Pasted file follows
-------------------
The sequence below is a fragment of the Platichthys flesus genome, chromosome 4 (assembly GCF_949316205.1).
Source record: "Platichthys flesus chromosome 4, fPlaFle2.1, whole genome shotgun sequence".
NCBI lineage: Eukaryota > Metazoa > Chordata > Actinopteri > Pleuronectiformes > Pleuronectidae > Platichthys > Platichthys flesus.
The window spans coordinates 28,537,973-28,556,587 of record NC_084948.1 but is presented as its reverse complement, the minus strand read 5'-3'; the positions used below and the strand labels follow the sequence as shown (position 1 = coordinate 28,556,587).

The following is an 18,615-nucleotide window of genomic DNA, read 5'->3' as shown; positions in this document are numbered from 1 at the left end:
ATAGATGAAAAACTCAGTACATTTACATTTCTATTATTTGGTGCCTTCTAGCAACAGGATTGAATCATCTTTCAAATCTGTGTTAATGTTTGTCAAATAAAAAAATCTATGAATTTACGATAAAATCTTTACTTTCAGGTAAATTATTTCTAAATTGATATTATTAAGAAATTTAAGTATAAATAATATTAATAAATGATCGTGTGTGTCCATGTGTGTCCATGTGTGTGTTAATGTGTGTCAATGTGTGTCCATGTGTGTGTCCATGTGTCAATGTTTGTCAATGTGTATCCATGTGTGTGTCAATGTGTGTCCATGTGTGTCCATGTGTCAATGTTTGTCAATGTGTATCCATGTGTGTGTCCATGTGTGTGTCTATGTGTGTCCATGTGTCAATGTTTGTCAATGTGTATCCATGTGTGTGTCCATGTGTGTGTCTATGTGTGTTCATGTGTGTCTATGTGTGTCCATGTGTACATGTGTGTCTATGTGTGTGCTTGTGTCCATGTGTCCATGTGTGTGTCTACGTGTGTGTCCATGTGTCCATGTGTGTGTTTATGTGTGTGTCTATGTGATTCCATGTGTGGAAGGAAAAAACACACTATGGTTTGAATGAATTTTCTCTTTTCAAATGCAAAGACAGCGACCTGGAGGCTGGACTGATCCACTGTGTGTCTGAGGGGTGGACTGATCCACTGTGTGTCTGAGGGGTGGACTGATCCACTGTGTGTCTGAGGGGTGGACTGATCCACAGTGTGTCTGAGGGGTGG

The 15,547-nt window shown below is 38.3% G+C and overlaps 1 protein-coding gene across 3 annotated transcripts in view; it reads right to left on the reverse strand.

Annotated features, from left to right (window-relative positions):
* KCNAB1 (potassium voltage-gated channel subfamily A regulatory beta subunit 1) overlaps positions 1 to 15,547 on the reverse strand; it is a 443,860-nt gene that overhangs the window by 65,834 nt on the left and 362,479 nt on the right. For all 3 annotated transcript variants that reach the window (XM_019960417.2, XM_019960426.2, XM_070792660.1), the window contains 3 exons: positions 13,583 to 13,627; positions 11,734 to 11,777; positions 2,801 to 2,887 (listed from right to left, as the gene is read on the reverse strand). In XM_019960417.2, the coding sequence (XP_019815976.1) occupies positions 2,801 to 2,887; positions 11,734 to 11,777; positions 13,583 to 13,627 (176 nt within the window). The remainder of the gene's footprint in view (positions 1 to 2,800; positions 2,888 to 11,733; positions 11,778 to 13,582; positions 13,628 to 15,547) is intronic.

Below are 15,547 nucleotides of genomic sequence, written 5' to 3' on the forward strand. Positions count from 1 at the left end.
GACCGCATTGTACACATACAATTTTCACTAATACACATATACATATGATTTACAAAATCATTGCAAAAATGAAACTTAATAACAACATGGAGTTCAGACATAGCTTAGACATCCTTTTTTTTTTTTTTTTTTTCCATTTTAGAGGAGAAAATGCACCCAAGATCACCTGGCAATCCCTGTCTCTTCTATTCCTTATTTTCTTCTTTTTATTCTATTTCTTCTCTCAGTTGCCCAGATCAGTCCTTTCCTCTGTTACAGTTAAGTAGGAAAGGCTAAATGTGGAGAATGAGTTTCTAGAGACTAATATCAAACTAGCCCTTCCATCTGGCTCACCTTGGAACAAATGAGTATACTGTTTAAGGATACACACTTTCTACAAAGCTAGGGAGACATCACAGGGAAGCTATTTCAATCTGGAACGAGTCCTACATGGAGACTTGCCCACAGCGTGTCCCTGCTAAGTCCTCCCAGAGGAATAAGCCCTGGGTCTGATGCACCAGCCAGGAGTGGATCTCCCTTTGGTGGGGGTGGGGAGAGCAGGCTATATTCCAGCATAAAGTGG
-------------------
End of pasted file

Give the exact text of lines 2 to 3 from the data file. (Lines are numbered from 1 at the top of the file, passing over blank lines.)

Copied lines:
Source record: "Platichthys flesus chromosome 4, fPlaFle2.1, whole genome shotgun sequence".
NCBI lineage: Eukaryota > Metazoa > Chordata > Actinopteri > Pleuronectiformes > Pleuronectidae > Platichthys > Platichthys flesus.